When Considering Assisted Living Facilities: Two Essential Items

Posted on May 10, 2015

At the point when family’s worries grow about the home safety of an elderly loved one, the search often starts for suitable assisted living facilities. There are many useful guides with  criteria and checklists available to assist with this search. Most often the search criteria focus on location, cost and reputation of the assisted living facilities. However, before deciding on an assisted living facility, consider two often overlooked elements that may directly impact the quality of elder care: advance directives and licensed nursing coverage.

First, advance directives are important since medical decisions will most likely need to be made about the treatment of acute and chronic conditions while at the assisted living facility. It’s important to thoughtfully prepare to make these medical care decisions. Understanding that there are treatment choices, which ought to be consistent with the elder’s values and preferences. For example, should dad with a diagnosis of advanced dementia have a feeding tube inserted for swallowing problems? Information to guide the aggressiveness of the medical care is necessary. The benefits and burdens of various procedures/treatments should be carefully weighed in order to honor the elder’s preferences for care as much as possible. Then the elder, family, and physician can directly address the question; when do the medical tests and interventions prolong suffering and do little to improve quality of life, and when are these interventions necessary to enhance quality of life and relieve symptoms?

Thus, the first priority for elders should be the careful completion of advance directives, POLST, and health care power of attorney documents. Next, the documents need to be shared widely with all family members, doctors, health care providers, and anyone else involved in making health care decisions. While these documents have their limitations, what is most helpful is the process of thoughtful conversations with family and care providers about the elder’s needs and treatment preferences (see  conversation guides). As a result of these conversations, the elderly loved one’s values and preferences for type and aggressiveness of care are better understood and specified. And most importantly, a health care power of attorney can be carefully chosen who will understand and honor the elder’s wishes.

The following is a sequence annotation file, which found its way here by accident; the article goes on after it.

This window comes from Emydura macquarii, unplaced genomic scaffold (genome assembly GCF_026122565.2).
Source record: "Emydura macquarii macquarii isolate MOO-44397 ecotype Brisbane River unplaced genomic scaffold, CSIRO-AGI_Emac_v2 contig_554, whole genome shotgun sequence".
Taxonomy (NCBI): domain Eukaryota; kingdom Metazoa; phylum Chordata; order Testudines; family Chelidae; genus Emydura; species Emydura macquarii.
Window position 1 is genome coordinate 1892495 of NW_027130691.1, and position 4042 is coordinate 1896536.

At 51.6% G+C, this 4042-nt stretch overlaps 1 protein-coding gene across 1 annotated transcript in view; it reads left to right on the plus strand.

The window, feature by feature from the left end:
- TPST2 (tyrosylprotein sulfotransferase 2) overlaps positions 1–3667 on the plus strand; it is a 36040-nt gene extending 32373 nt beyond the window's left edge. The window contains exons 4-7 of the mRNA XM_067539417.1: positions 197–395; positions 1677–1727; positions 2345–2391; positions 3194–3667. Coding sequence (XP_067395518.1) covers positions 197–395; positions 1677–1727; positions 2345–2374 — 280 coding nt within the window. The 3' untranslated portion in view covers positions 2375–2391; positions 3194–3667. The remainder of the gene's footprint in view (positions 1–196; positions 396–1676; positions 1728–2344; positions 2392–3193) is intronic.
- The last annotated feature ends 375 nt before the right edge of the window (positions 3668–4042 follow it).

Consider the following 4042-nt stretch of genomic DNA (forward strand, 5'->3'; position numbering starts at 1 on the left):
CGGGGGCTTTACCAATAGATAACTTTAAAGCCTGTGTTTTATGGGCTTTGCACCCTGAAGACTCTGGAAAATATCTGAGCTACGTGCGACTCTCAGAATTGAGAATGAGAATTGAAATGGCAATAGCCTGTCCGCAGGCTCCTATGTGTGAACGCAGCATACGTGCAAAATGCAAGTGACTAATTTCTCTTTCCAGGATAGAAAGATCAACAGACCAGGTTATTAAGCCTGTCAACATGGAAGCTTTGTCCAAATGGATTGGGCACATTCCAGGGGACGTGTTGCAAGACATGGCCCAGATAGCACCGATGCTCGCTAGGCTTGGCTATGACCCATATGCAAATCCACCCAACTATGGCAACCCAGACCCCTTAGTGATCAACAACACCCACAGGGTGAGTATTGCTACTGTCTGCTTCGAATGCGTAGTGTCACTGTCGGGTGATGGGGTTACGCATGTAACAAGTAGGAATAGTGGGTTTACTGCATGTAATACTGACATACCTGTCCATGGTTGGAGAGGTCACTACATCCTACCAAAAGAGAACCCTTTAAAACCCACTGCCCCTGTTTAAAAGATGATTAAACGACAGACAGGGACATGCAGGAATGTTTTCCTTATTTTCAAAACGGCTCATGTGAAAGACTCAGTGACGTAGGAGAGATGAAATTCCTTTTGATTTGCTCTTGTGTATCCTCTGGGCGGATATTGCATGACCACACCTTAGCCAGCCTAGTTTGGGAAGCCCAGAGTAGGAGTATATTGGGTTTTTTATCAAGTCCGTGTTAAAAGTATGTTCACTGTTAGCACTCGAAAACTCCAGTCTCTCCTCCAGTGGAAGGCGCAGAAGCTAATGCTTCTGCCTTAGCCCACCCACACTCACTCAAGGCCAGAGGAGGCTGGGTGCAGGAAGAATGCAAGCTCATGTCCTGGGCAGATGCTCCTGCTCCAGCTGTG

Secondly, when the time comes to look for assisted living facilities, be sure to inquire about the availability of licensed nursing coverage. According to a recent NY Times article, a major obstacle to offering more treatment procedures in nursing homes is the fact that many Medicare-certified nursing homes do not have nurses on staff 24 hours a day. Since in most states, federal regulations require nursing coverage only eight hours a day. So for example, if a licensed nurse were not on the staff of the assisted living facility, the elder would require hospitalization for anemia in order to be treated with blood transfusions, or hospitalization for the administration of IV fluids to treat dehydration. Since hospitalizations can expose elders to serious risks, such as falls, hospital-acquired infections, and delirium, it’s important to reduce as much as possible, unnecessary hospitalizations for treatments that can be properly handled in the assisted nursing facilities.

When the time comes to explore assisted living facility options, carefully examine all the quality care criteria available, and be sure to prepare to make some difficult medical treatment decisions.